11th-12th May 2023, Newcastle upon Tyne, UK
Thursday 11th May - Friday 12th May 2023
Newcastle upon Tyne
Private sector: £600 Public sector: £400 Students: £300
To enrol, please go to the Newcastle University Webstore
Adaptive designs are a way to improve the efficiency and participant benefit of clinical trials. With an adaptive design, information gathered during the trial can be used to change the design in a statistically robust way. There are many types of adaptive designs that are possible for different situations in all phases of trials. In both adaptive and non-adaptive trials, there are often multiple hypotheses being tested. Examples include trials with multiple endpoints, multiple treatment arms and when a trial tests a treatment in different patient subgroups. Adaptive trials often mean that a particular hypothesis is tested several times during the trial. This creates issues with multiple testing, for which suitable procedures are needed to ensure the appropriate error rate is controlled.
In this course we will give an overview of multiple testing issues and adaptive designs in trials. Participants will learn about a variety of new adaptive clinical trial designs, including group-sequential, multi-arm multi-stage (MAMS), sample size re-estimation, amongst others. As well as learning about how to design adaptive trials we will cover the implications of the design on the analysis and practical aspects of running the trial.
Throughout the course, real examples will be used to demonstrate the methodology. There will be a strong emphasis on learning how to use available software (in both R and Stata depending on the preference of the delegate) to implement the methodology in practice.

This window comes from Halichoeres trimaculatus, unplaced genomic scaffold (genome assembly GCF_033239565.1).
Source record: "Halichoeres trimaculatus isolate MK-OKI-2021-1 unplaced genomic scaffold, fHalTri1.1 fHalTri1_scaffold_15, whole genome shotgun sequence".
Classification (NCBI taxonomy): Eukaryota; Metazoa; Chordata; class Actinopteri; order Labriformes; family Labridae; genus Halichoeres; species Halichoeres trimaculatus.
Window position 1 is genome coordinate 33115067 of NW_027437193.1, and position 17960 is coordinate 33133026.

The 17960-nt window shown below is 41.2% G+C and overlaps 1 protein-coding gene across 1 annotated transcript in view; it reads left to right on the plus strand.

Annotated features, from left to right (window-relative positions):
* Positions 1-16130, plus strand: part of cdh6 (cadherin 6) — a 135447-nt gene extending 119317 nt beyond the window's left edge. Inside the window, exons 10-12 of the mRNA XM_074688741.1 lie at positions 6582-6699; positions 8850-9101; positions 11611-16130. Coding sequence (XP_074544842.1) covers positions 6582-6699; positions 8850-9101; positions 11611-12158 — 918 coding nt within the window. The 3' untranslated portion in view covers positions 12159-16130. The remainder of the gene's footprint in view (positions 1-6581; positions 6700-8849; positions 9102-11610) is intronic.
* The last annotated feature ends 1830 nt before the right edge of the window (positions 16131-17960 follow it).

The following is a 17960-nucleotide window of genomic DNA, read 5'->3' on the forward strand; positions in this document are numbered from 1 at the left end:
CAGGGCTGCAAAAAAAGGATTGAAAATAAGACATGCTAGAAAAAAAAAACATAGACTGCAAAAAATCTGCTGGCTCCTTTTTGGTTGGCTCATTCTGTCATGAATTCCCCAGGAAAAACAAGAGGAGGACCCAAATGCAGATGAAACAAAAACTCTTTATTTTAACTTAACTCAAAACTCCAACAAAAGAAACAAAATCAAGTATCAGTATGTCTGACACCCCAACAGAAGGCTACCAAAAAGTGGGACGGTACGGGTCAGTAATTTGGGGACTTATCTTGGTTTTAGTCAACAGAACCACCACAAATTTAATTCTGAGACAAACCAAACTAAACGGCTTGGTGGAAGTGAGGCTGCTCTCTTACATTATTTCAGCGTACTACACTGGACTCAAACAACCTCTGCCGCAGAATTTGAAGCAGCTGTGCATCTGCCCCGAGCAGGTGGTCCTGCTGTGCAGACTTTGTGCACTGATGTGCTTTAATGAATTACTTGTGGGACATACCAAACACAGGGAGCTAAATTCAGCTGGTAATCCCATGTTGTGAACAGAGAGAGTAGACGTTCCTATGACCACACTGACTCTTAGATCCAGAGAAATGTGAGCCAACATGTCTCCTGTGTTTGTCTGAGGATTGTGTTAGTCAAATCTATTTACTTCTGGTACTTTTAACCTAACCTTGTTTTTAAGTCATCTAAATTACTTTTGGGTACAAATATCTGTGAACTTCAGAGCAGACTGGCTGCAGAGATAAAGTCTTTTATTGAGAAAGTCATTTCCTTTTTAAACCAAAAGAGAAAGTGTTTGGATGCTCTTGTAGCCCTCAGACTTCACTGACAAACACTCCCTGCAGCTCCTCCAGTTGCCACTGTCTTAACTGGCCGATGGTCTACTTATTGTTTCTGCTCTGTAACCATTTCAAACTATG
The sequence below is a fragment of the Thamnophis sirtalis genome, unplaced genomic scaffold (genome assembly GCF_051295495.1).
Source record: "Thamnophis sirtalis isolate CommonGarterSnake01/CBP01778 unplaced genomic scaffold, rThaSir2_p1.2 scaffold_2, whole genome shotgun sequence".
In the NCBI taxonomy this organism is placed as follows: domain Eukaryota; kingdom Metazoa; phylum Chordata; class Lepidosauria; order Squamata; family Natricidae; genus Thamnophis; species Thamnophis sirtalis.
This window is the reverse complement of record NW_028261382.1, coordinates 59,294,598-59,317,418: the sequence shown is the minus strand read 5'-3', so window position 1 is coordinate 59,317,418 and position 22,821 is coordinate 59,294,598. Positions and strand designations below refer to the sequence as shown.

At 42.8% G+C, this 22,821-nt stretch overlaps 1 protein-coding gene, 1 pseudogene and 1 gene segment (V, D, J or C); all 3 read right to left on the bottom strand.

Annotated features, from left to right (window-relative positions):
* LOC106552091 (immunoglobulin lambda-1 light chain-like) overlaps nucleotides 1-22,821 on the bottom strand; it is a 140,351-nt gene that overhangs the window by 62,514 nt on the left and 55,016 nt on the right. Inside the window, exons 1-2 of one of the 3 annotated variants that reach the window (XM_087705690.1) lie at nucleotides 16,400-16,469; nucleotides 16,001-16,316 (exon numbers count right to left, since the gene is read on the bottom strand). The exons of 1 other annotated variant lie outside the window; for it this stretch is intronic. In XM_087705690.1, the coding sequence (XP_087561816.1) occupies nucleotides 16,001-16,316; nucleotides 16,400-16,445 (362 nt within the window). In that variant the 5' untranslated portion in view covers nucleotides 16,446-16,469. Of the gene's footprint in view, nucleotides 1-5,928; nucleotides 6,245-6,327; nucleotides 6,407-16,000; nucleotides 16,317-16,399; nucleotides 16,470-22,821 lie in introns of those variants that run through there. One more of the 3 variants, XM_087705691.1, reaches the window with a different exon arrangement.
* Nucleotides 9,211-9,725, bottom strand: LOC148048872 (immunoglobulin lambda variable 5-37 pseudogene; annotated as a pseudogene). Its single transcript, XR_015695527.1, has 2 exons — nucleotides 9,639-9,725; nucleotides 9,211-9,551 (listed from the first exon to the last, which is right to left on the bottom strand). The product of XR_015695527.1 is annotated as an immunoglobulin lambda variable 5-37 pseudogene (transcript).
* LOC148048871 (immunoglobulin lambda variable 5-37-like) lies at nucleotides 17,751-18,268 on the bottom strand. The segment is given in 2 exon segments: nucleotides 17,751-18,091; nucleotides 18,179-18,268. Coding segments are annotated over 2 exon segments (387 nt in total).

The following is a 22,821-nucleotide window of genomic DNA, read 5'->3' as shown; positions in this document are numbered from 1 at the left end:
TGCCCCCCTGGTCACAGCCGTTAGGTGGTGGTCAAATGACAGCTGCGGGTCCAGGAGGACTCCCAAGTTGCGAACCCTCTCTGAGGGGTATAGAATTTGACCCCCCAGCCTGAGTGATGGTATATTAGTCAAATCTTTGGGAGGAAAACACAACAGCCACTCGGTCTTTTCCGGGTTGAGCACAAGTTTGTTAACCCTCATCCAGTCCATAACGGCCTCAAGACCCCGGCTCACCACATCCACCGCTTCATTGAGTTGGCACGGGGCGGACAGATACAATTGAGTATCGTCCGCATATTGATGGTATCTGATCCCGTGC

Introduction to adaptive design
Introduction to multiple testing in trials
Advanced multiplicity correction
Multi-arm multi-stage designs
Sample size re-estimation
Analysis after adaptive trials
Lectures 1-8 each have an associated practical session.
Q: Is the course running in person or online?
A: Currently we are only planning to run the course in person
Q: I’m not a statistician, will I benefit from the course?
A: The course is predominantly aimed at applied statisticians, but we’ve had non-statisticians do the course in the past and had feedback that they benefited from a good amount of the content! There’ll be a couple of lectures that may be more difficult but if you don’t mind some Greek letters and integral symbols, you should be okay.
“This course was excellent, excellent materials and excellent teaching delivery.”
“The practicals were great and easy to follow”
“The course is an ideal introduction to adaptive designs and related issues in clinical trials. I would recommend anyone looking to work in the area to take it.”